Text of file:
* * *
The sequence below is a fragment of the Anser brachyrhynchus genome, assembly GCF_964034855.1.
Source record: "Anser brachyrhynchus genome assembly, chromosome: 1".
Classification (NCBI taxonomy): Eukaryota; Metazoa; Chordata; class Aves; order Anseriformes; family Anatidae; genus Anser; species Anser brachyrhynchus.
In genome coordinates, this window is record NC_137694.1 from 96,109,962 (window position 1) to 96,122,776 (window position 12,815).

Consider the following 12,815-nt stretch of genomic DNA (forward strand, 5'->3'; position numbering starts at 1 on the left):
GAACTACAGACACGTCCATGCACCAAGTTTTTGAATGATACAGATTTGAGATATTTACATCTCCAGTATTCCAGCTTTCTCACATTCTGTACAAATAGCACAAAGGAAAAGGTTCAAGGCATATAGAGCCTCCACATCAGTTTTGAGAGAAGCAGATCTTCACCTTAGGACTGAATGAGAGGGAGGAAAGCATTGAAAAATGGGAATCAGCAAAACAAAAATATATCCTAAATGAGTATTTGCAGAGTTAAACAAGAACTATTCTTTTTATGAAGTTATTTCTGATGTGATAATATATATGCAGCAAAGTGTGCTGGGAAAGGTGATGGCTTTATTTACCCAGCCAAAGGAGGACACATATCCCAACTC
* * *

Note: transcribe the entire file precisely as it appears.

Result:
The sequence below is a fragment of the Anser brachyrhynchus genome, assembly GCF_964034855.1.
Source record: "Anser brachyrhynchus genome assembly, chromosome: 1".
Classification (NCBI taxonomy): Eukaryota; Metazoa; Chordata; class Aves; order Anseriformes; family Anatidae; genus Anser; species Anser brachyrhynchus.
In genome coordinates, this window is record NC_137694.1 from 96,109,962 (window position 1) to 96,122,776 (window position 12,815).

Consider the following 12,815-nt stretch of genomic DNA (forward strand, 5'->3'; position numbering starts at 1 on the left):
GAACTACAGACACGTCCATGCACCAAGTTTTTGAATGATACAGATTTGAGATATTTACATCTCCAGTATTCCAGCTTTCTCACATTCTGTACAAATAGCACAAAGGAAAAGGTTCAAGGCATATAGAGCCTCCACATCAGTTTTGAGAGAAGCAGATCTTCACCTTAGGACTGAATGAGAGGGAGGAAAGCATTGAAAAATGGGAATCAGCAAAACAAAAATATATCCTAAATGAGTATTTGCAGAGTTAAACAAGAACTATTCTTTTTATGAAGTTATTTCTGATGTGATAATATATATGCAGCAAAGTGTGCTGGGAAAGGTGATGGCTTTATTTACCCAGCCAAAGGAGGACACATATCCCAACTC